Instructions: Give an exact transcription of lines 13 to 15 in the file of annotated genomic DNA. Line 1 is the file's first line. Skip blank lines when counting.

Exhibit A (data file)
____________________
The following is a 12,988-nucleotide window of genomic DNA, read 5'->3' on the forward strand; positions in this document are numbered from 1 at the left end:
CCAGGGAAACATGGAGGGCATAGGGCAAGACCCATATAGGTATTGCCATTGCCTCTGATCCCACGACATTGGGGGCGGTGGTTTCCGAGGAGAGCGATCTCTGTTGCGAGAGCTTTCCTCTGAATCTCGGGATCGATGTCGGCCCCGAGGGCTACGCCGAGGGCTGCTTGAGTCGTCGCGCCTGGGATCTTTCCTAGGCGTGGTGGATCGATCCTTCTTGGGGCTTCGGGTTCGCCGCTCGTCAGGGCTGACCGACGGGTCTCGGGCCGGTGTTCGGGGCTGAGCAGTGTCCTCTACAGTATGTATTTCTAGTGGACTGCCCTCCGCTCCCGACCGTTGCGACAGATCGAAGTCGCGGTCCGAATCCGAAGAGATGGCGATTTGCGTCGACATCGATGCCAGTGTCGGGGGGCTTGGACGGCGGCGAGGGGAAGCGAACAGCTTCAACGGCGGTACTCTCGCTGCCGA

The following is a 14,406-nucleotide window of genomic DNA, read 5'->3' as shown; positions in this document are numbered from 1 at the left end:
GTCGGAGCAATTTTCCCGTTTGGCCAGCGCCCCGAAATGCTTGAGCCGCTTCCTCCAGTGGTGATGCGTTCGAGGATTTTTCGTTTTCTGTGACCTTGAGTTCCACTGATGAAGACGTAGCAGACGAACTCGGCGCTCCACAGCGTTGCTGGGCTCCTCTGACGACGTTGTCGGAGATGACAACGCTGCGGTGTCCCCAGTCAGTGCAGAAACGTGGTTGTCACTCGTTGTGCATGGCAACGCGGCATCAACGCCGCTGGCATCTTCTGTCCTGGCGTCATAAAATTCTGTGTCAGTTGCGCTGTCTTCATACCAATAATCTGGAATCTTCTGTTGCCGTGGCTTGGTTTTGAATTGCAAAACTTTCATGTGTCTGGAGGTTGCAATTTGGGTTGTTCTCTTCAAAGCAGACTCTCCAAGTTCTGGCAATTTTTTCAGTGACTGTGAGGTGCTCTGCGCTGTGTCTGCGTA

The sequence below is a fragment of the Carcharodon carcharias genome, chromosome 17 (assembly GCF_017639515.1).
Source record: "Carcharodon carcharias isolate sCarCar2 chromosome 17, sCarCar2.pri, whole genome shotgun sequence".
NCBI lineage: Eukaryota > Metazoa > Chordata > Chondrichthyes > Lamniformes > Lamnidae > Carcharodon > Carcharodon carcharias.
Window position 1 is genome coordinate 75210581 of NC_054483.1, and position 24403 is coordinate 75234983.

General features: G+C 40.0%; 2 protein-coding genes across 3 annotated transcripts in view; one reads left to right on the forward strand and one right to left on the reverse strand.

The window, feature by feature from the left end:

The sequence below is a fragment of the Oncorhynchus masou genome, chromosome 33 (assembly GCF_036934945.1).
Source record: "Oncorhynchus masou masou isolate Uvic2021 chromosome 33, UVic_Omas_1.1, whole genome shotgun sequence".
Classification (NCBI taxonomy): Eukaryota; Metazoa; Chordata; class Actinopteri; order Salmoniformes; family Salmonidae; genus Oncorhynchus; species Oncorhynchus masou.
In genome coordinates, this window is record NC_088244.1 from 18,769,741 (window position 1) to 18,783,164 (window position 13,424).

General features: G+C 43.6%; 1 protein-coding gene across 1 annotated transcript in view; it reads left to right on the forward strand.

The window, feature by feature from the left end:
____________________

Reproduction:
Classification (NCBI taxonomy): Eukaryota; Metazoa; Chordata; class Actinopteri; order Salmoniformes; family Salmonidae; genus Oncorhynchus; species Oncorhynchus masou.
In genome coordinates, this window is record NC_088244.1 from 18,769,741 (window position 1) to 18,783,164 (window position 13,424).

General features: G+C 43.6%; 1 protein-coding gene across 1 annotated transcript in view; it reads left to right on the forward strand.